There are many other requirements that you’ll need to meet to get approved for a 7(a) loan. You must be operating a for-profit business within the United States and meet the SBA’s standard for a small business. This varies by the industry in which you’re operating, and you can use the SBA’s tool for determining if you’re a small business.
You also may only be eligible for a 7(a) loan if you’re unable to qualify for credit through other financial institutions. Your business cannot have caused prior loss to the government, such as defaulting on a loan or having tax debt.
A majority of your business, 51 percent or more, must be owned by a U.S. citizen or permanent resident to qualify. Additionally, any person holding at least 20 percent ownership in the business must not have any criminal history or have engaged in other prohibited activities.
Assuming you meet all of these requirements — and some of the other finer details that you’ll have to navigate when you get into the small print — then you’ll likely be able to qualify for a 7(a) loan.
Details of a 7(a) Loan
While there are many different types of 7(a) loans, they share many similarities in terms of what they offer and what will be needed to apply for them. You’ll also need to understand the term of the loan so you’ll know how much you’re eligible to receive and what it can be used on.
To apply for a 7(a) loan, you’ll need to find an SBA lending partner. Many banks and credit unions offer SBA 7(a) loans, including national banks like Bank of America and Chase. If you have an existing connection with a bank or credit union, start there and see if they can help you.
Once you’ve found a lender, you’ll have to submit your application. This will require filling out some forms depending on the type of 7(a) loan that you’re applying for. You’ll also have to submit some documents about your business. Typically, you’ll need to include the following documents:
- SBA Form 1919, Borrower Information Form
- (SBA Forms 912 and 413, personal background and financial statement
- Business financial statements, such as balance sheets, profit and loss (P&L) statements, and projected financial statements
- Business certificate or license
- Loan application history
- Income tax returns
Once you have submitted your application, you’ll have to wait to be approved. This process can take as little as 24 hours to as long as 10 days, depending on the type of loan that you apply for. Some financial institutions have SBA Preferred Lender status, which may result in an expedited approval process.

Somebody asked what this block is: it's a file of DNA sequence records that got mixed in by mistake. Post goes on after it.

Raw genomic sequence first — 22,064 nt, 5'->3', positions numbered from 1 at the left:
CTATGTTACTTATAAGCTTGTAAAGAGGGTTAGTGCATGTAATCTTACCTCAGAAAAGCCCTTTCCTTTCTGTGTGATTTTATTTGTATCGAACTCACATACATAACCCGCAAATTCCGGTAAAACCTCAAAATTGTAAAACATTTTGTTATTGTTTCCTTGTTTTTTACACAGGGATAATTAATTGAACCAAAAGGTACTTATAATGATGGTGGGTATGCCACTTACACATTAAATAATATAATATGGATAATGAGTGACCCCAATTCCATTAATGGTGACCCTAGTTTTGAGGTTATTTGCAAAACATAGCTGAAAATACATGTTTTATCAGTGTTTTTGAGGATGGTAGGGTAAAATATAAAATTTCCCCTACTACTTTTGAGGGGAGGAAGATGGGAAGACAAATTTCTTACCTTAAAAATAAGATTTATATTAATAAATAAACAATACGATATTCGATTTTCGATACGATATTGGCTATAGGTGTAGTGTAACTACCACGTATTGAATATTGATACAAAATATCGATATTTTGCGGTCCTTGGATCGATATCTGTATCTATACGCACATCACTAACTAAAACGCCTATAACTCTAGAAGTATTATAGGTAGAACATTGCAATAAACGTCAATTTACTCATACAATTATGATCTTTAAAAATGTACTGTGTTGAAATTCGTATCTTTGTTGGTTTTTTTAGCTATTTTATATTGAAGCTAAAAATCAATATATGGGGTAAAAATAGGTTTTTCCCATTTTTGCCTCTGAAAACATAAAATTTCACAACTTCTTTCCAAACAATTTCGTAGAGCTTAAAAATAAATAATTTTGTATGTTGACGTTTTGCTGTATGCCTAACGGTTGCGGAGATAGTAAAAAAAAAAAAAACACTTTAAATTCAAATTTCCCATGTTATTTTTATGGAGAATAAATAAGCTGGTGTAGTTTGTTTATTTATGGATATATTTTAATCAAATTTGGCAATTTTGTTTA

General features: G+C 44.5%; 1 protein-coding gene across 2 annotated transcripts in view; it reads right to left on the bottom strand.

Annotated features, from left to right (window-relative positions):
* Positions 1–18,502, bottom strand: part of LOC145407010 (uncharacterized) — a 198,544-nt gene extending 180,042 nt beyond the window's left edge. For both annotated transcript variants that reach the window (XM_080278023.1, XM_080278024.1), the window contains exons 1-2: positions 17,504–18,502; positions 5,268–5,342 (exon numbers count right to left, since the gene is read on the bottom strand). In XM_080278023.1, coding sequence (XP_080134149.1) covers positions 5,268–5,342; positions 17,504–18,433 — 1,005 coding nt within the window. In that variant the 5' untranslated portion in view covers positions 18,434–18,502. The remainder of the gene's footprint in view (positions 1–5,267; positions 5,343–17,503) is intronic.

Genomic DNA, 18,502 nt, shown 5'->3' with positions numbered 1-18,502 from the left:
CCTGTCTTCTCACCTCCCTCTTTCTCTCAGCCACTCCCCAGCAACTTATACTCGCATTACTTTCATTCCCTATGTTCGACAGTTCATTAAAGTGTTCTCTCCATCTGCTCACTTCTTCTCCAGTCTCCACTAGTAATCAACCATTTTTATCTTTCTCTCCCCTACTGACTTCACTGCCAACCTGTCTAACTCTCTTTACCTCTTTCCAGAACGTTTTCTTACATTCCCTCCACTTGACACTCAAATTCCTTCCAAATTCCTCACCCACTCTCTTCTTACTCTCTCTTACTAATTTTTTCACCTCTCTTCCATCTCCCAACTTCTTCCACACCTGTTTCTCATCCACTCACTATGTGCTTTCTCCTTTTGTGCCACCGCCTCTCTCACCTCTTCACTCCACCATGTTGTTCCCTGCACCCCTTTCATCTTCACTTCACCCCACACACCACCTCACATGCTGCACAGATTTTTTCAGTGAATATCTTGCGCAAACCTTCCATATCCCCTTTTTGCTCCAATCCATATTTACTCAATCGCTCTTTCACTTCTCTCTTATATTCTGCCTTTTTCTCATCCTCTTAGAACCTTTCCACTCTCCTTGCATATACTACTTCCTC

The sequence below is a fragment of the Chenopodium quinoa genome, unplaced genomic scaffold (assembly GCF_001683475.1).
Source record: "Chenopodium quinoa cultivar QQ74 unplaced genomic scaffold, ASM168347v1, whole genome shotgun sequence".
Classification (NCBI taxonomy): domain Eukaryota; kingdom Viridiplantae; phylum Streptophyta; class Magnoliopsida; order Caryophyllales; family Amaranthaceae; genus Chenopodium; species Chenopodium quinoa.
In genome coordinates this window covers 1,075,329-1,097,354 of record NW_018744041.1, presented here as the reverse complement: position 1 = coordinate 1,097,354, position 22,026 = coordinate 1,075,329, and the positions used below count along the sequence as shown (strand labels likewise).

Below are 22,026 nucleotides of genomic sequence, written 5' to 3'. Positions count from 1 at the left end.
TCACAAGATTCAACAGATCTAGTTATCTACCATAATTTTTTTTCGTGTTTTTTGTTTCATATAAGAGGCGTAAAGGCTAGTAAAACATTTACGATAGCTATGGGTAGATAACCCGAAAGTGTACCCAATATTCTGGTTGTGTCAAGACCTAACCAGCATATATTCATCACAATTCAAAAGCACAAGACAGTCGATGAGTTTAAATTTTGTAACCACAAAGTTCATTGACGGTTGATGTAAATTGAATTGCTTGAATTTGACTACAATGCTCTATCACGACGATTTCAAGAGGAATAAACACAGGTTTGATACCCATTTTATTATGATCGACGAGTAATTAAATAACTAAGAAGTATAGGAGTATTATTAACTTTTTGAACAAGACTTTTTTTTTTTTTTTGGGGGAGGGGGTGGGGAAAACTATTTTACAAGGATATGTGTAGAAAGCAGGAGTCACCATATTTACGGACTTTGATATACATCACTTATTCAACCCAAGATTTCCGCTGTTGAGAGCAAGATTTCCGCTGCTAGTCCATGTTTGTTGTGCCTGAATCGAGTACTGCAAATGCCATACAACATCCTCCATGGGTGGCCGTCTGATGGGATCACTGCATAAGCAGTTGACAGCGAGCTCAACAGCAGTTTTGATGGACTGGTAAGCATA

Once your loan is approved, you’ll go through the closing process — securing collateral, finalizing the paperwork, and finally having your funds disbursed to you. The loan terms will depend on what kind of loan type you apply for and what you agree to, but in general, most SBA 7(a) loans are low-interest offerings for between $150,000 to up to $5 million, typically made available as a line of credit for up to a year, although it can extend for up to five years.
These loans are often expected to be paid back in between 10 to 25 years, and the SBA will guarantee the majority of most 7(a) loans, meaning if you default on them, the SBA will pay the lender the guarantee.
7(a) Loan Resources
There are many resources available to potential borrowers looking for an SBA 7(a) loan to expand or improve their business operations. The Small Business Administration offers extensive information about these loans, including tools for determining which one is right for your business. Similarly, Benefits.gov, a website operated by the U.S. federal government, provides resources and contact information for prospective borrowers to get more information.
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SBA 7(a) loans are popular and accessible loans for small business owners that offer agreeable terms, a significant line of credit, and opportunities to expand or address the needs of your business. While they may seem intimidating, once you understand how they work, they are approachable, easy to understand, and accessible for your business needs.
What To Do Next
Find the most convenient and practical SBA lending partner, this can be a bank or credit union, to complete your 7 (a) loan application. To receive a loan guarantee, your lending partner will help you gather your documents to prepare and submit a completed 7(a) loan application to the SBA. You can check out SBA’s lender match tool on its website, it gets you connected with a lender in your area.
Your lender will begin the closing process once your loan has been accepted, which involves securing collateral, drafting loan documentation, and meeting any other authorization requirements. Subsequently, your lending partner will distribute your funds, and you will return the loan over the term in monthly payments. The estimated approval time of a 7 (a) loan application from the SBA is around 5 to 10 business days.